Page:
Rider remembers highlights of cross country adventure

  • Kelsey Cougan<br>For the Enterprise
  • Friday, February 29, 2008 11:32am

After weeks of flat terrain in Indiana, Illinois and Ohio, the last 55 miles of the Big Ride Across America started off in hilly Pennsylvania.

Our biking group nicknamed Pennsylvania “the final exam” and like any good final exam, it included a bit of everything — peaceful trails, steep mountain passes with fast descents, isolated country roads and busy suburban highways.

With three hurricanes/severe tropical storms heading our way, Pennsylvania also delivered a nice mix of weather: humidity, wind, heat and rain. We poured over the NOAH weather reports with a great deal of curiosity. Our trip had featured amazingly wonderful weather. The Midwest was suffering through an unusually cool summer, resulting in only four biking days above 100 degrees.

Continuing our string of unbelievable luck, Hurricane Alex took a sudden turn, heading out to sea and not into Washington, D.C., as expected and Hurricane Charley’s approach was delayed slightly, meaning we finished our trek just as the rain began to fall. Miraculously, we cycled in rain only twice the entire summer.

Since returning home, I’ve been asked the question on everyone’s mind countless times: “So would you do it again?” A question so convoluted, it may never be fully answered. I prefer to work through it in parts.

Would I make the decision to tackle the Big Ride again? This answer is by far easier — a quick and emphatic yes. I made my original decision in a rash state of panic and with very little thought to the possible hardships or rewards of the trip. Operating under the firm belief that the less I thought about the summer, the more likely I would be to complete the trek, I began my journey with more than a little fear.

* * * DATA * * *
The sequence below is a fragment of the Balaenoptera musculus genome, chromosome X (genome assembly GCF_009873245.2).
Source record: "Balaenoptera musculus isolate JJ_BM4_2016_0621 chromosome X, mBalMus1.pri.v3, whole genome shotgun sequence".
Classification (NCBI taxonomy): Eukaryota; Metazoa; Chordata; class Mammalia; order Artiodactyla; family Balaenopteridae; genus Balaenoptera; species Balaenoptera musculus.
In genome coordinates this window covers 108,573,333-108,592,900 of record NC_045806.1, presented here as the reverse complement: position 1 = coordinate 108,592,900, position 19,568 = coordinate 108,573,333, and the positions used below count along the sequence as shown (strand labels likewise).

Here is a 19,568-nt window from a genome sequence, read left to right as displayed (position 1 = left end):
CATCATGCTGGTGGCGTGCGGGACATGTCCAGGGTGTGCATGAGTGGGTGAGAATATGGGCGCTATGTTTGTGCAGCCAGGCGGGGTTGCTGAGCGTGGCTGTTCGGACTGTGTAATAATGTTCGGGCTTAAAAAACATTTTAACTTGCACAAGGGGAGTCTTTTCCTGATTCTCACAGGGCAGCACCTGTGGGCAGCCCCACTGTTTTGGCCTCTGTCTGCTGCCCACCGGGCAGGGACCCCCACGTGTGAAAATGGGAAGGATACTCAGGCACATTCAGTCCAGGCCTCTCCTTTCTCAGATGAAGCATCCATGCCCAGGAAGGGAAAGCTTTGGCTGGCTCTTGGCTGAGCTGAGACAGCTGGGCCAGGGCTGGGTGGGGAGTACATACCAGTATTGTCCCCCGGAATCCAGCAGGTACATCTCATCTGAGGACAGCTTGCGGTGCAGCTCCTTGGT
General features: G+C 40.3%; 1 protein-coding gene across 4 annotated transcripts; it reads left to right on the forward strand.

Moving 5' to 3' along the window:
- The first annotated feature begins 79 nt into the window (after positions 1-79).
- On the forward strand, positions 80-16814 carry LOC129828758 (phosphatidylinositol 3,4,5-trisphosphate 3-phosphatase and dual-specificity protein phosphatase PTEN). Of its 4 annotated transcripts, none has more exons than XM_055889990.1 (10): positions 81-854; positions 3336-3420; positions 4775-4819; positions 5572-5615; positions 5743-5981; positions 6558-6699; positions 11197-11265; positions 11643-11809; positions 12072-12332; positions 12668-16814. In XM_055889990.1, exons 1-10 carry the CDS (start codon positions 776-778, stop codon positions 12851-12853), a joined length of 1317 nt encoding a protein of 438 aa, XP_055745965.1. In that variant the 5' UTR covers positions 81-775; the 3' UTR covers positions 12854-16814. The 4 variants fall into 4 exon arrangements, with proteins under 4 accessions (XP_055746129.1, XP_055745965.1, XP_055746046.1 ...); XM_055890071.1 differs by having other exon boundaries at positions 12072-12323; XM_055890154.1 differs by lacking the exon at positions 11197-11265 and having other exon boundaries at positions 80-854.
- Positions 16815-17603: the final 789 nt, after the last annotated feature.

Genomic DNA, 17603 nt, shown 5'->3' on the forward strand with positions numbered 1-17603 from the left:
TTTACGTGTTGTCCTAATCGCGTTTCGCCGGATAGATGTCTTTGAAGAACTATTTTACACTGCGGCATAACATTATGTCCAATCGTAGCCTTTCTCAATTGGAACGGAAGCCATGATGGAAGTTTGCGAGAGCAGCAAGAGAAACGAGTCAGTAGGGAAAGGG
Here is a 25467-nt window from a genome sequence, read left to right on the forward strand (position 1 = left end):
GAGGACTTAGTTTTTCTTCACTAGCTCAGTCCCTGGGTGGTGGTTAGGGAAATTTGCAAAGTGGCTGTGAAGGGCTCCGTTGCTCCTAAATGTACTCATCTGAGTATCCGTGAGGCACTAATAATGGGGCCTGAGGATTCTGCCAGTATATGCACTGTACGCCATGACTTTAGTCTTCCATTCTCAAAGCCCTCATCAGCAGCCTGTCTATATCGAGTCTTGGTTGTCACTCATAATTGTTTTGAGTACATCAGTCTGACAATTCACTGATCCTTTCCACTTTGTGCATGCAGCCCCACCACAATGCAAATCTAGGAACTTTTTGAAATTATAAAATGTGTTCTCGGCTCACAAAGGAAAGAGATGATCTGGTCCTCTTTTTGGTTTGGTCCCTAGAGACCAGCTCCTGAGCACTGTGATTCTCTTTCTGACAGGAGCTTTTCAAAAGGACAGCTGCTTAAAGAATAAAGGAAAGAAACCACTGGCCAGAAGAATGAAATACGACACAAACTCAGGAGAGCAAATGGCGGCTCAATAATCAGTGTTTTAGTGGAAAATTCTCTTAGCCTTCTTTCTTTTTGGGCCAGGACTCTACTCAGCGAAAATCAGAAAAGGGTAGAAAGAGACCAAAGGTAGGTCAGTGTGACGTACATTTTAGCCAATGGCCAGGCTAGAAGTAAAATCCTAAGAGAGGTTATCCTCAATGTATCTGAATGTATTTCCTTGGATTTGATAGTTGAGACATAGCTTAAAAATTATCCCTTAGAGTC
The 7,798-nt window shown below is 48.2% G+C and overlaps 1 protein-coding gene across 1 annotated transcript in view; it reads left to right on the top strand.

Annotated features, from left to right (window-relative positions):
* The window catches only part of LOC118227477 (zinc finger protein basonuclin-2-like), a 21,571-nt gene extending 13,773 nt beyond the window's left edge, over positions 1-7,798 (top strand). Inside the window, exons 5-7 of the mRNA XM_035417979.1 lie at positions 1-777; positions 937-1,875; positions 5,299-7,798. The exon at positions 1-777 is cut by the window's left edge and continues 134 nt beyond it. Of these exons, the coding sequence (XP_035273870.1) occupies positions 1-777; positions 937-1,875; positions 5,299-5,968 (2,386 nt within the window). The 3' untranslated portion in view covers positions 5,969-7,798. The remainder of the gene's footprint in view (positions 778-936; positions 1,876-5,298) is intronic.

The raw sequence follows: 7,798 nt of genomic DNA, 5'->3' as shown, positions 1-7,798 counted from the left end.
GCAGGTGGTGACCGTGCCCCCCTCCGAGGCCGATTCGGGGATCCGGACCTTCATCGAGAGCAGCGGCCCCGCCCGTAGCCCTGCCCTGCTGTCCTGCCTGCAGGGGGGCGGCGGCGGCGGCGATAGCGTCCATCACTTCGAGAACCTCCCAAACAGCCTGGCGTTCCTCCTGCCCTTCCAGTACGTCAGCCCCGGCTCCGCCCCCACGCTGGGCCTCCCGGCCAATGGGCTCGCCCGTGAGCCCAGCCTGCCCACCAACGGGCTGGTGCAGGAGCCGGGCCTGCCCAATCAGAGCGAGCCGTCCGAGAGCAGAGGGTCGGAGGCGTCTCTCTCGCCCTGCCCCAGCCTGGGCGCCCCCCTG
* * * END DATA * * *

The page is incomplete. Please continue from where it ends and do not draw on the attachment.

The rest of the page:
While I started the trip in fear and panic, I ended the trip in such a calm state of relaxation, well, the loved ones back home hardly recognize me. Pre-trip I walked as though I was training for the speed walking championships. Now, I mosey, a nice slow amble. Pre-trip I tended to fixate on order, details and the bottom line. I had trouble simply sitting and relaxing. Now, I hope to meet the old me somewhere in the middle, or nothing will get done at work.

I took a vacation like no other vacation. A vacation from life, from reality. For an amazing 48 days I did not have to deal with the stress of bills or work or the trappings of life. There was no TV to shout out the evils of the world.

Virtually every decision was taken care of for me. “What’s for dinner?” The Winnona Chamber of Commerce will be ready to feed us at 6. “What am I going to do today?” Eighty-eight miles of rolling hills. (And while 88 miles of biking might not seem like a vacation, picture beautiful farm country and occasional towns with cute coffee or ice cream shops to stop at and enjoy a treat.)

Once in camp for the night, aside from setting up our tents and some minimal bike maintenance (there is a mechanic on duty) we were free to read, chat with the other riders, write, or just sit and relax by the lake. Until you leave your city life, you have no idea just how noisy and stressful it is.

Would I bike across America again? This is by far a more difficult question. In our group we had four individuals biking for a second time. Discussing this absurdity made many miles fly by. Like all major events, as time passes I will remember less of the hardships until finally only happy memories remain. Already I find myself forgetting the intense 111-degree heat of South Dakota, the steep hills of Pennsylvania, the headwinds, blisters and sore muscles.

The countless peanut butter sandwiches, discomforts of being away from home and being mixed with 30 strangers is gradually becoming more humorous than harrowing. Will I bike again? Sure, but give me some years and a new route.

This trip has been an amazing experience for me and one I highly encourage others to take. For more information on the Big Ride, go to alaw.org and follow the links. Can’t take 48 days off? The American Lung Association also sponsors a three-week trip from Seattle to San Francisco (Pacific Coast) and a three-day trip on the San Juans (Trek Tri Island). Details for both of these trips can be also be found on the alaw.org site.

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